Wednesday, August 13, 2008

LibraryThing covers

Last week LibraryThing announced that they were making a million free book covers available. A LibraryThing Developer Key is required, which any LibraryThing member can get.

There are some rules:

  • Retrieve no more than 1,000 cover per day.
  • If covers are fetched through an automatic process (e.g., not by people hitting a web page), you may not fetch more than one cover per second.
  • Do not make LibraryThing cover images available to others in bulk. You may cache bulk quantities of covers.
  • Use must not involve or promote a LibraryThing competitor.

Tim Spalding admits that this service competes with Amazon web service and other commercial vendors, but LibraryThing’s Terms of Service are far more open.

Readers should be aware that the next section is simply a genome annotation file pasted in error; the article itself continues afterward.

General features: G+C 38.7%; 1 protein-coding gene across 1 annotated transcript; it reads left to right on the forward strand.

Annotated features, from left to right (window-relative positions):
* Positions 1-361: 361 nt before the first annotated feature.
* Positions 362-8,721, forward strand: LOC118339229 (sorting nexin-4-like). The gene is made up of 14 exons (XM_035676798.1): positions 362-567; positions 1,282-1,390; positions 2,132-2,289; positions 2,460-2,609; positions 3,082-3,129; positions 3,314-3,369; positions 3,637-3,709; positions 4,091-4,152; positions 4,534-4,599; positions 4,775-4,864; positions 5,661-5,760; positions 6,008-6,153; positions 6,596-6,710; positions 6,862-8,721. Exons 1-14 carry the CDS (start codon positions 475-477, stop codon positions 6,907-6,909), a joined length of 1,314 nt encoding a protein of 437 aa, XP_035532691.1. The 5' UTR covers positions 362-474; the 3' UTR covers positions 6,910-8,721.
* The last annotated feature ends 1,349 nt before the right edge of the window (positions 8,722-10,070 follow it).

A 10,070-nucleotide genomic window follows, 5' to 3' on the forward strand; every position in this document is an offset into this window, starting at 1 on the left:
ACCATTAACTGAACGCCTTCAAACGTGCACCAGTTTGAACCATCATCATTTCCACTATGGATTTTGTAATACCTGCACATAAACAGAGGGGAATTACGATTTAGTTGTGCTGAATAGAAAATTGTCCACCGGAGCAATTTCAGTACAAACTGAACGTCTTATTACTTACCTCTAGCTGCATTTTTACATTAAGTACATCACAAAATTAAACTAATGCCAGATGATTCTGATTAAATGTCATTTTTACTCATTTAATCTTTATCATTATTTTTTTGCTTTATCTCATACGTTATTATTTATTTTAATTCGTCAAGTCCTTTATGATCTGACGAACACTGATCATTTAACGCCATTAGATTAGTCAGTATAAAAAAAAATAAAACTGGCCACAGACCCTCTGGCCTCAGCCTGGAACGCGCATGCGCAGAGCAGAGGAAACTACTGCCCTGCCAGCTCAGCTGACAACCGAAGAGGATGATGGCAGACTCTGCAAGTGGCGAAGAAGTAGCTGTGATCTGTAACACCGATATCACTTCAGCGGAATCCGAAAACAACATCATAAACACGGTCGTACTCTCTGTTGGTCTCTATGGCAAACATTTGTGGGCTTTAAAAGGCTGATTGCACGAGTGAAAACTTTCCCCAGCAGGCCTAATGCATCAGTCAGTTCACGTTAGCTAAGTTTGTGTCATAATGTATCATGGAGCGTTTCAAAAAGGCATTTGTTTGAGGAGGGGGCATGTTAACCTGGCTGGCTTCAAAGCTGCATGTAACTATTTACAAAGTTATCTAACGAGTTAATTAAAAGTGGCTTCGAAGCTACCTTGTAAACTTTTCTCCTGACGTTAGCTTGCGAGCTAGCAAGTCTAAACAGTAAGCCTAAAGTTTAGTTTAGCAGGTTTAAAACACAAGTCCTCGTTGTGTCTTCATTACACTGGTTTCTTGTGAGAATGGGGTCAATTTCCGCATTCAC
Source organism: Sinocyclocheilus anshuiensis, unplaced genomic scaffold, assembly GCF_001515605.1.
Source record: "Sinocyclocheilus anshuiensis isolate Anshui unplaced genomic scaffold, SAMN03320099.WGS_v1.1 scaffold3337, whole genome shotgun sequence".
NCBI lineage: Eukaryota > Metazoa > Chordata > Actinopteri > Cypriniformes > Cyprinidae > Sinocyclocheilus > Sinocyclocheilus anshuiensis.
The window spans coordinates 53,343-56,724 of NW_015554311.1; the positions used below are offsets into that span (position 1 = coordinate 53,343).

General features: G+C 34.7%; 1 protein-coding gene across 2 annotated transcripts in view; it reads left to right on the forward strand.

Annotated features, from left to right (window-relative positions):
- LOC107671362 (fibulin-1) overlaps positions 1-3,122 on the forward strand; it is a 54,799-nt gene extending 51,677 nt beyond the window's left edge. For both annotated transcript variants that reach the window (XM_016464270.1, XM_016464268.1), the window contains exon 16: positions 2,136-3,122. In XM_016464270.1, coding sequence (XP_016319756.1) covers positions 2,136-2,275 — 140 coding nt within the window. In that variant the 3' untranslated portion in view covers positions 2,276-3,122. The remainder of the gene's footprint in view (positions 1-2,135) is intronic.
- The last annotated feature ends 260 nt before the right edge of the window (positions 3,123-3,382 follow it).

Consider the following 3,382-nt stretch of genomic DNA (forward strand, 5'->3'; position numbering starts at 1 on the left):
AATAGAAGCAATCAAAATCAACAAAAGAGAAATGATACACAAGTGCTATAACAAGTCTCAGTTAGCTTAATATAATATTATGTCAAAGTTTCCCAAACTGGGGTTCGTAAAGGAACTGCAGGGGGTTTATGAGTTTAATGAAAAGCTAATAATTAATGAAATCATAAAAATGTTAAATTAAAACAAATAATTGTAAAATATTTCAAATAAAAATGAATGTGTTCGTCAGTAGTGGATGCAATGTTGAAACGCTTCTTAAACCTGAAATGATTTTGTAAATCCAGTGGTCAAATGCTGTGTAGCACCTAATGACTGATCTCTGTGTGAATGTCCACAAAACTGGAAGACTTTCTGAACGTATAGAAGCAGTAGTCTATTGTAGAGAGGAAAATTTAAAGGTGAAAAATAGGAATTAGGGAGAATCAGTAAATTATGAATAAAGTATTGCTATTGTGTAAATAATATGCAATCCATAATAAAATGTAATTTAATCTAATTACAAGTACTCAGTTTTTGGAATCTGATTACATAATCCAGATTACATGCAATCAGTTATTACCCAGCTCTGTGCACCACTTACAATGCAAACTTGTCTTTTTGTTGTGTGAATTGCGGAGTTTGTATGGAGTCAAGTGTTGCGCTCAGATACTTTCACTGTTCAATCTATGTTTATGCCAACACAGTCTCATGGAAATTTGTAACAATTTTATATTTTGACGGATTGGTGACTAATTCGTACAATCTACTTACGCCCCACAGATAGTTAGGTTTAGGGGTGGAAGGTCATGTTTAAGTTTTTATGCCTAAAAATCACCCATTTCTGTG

After the announcement I wondered how this was legally possible for such a large number of covers since there are so many variations of rights regarding cover designs. Who holds the rights? The publishers? The designers? Third parties? It's likely it's a wide variety of all of the above. Should we start talking about orphan work book cover designs?

Yesterday Mary Minow posted about this at LibraryLaw Blog. She posits an interesting possibility that this could fall under section 113. Read the comments for more discussion from Peter Hirtle about whether this might also be transformative use of thumbnails that could possibly be covered under fair use. Peter also rightly mentions the market for cover images, since effect on the market is one of the tests for fair use.

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